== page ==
Researchers at the University of Oxford have performed the most definitive study to date on the relationship between technology use and adolescent mental health. Examining data from over 300,000 teenagers and parents in the UK and USA, at most only 0.4% of adolescent wellbeing is related to screen use – which only slightly surpasses the negative effect of regularly eating potatoes. The findings were published in Nature Human Behaviour.
“Our findings demonstrate that screen use itself has at most a tiny association with youth mental health,” says lead researcher Professor Andrew Przybylski, Director of Research at the Oxford Internet Institute, University of Oxford.
“The 0.4% contribution of screen use on young people’s mental health needs to be put in context for parents and policymakers.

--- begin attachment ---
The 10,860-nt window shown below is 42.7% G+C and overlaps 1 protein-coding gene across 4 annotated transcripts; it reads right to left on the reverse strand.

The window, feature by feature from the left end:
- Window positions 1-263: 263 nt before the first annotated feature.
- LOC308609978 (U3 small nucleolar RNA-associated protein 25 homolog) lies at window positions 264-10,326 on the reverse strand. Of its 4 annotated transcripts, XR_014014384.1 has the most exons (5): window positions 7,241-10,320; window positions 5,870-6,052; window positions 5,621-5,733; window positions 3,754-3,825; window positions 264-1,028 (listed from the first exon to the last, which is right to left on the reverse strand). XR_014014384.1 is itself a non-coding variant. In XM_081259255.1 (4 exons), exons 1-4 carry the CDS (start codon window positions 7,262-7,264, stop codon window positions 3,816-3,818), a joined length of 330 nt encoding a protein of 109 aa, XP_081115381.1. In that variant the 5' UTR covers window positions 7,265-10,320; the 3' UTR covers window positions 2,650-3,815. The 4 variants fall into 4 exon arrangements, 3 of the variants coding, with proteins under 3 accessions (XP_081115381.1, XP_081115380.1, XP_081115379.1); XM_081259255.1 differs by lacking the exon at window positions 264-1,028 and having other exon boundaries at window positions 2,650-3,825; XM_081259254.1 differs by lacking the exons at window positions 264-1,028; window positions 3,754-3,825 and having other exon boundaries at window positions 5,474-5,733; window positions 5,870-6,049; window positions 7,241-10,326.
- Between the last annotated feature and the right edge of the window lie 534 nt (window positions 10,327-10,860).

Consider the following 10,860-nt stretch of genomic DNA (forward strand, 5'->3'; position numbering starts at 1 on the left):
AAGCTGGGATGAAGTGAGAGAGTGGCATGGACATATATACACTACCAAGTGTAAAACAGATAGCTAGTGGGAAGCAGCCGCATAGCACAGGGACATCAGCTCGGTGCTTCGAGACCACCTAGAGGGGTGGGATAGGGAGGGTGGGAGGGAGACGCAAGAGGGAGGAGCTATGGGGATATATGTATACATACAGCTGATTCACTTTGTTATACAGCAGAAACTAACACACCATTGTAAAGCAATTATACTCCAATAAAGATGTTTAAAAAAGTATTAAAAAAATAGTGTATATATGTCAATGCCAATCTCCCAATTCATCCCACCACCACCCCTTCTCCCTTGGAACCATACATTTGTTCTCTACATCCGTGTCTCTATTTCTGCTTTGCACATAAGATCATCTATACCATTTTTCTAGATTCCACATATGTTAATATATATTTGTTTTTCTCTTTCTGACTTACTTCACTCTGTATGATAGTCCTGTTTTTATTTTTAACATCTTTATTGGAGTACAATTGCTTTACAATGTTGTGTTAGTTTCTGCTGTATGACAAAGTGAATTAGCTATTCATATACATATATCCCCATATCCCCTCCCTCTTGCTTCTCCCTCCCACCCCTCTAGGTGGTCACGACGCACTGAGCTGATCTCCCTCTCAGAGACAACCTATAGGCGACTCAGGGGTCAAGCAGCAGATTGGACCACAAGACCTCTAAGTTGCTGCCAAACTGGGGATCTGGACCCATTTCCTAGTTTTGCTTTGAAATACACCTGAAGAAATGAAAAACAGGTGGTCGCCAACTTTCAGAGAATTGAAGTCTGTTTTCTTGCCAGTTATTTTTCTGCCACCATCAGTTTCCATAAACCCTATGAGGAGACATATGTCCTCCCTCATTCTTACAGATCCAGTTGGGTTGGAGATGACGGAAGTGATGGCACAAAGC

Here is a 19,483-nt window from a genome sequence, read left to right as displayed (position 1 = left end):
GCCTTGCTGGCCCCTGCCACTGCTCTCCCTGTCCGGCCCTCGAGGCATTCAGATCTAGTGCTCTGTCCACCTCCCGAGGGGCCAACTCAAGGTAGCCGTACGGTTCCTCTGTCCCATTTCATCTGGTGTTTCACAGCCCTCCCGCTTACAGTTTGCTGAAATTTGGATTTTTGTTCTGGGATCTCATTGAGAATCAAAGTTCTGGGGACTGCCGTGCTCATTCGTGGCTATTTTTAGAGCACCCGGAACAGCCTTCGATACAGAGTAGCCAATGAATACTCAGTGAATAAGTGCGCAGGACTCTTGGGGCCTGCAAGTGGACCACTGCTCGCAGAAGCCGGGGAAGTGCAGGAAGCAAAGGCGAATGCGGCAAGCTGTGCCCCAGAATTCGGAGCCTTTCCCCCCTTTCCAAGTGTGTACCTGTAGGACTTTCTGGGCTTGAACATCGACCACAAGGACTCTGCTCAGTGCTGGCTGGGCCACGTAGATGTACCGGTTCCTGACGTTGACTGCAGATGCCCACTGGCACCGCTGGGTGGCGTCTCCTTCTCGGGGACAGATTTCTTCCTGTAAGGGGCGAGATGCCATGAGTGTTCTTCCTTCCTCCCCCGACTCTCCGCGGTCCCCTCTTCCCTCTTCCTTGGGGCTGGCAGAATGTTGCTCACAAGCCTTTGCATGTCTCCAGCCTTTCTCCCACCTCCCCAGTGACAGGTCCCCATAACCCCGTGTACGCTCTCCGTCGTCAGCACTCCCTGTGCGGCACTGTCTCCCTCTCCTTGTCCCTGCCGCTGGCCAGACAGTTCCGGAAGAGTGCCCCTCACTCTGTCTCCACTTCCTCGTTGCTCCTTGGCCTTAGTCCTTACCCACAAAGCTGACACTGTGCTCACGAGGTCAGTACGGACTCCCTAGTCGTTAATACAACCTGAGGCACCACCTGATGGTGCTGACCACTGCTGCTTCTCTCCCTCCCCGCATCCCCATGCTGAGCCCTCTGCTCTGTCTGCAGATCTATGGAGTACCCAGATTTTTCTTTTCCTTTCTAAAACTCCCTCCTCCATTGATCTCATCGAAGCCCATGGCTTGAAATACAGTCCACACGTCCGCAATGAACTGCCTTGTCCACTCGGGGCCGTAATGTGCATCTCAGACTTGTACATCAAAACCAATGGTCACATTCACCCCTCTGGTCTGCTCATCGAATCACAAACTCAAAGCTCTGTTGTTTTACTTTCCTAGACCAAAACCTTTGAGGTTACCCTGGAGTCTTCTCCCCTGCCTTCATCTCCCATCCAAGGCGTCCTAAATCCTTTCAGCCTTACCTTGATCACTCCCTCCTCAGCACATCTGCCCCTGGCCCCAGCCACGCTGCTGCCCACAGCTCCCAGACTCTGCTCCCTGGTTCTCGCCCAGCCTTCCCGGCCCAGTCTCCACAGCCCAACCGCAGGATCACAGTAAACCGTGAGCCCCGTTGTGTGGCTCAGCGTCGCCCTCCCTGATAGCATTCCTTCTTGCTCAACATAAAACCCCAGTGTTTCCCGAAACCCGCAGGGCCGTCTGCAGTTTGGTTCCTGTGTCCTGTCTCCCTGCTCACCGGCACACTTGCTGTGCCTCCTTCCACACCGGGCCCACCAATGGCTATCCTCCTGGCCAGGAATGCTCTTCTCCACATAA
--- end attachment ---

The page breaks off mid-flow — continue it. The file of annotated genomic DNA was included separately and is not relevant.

Within the same dataset, we were able to demonstrate that including potatoes in your diet showed a similar association with adolescent wellbeing. Wearing corrective lenses had an even worse association.”
In comparison, smoking marijuana and being bullied was found, on average, to have a 2.7 times and 4.3 times more negative association with adolescent mental health than screen use. Activities like getting enough sleep and eating breakfast, often overlooked in media coverage, had a much stronger association with wellbeing than technology use.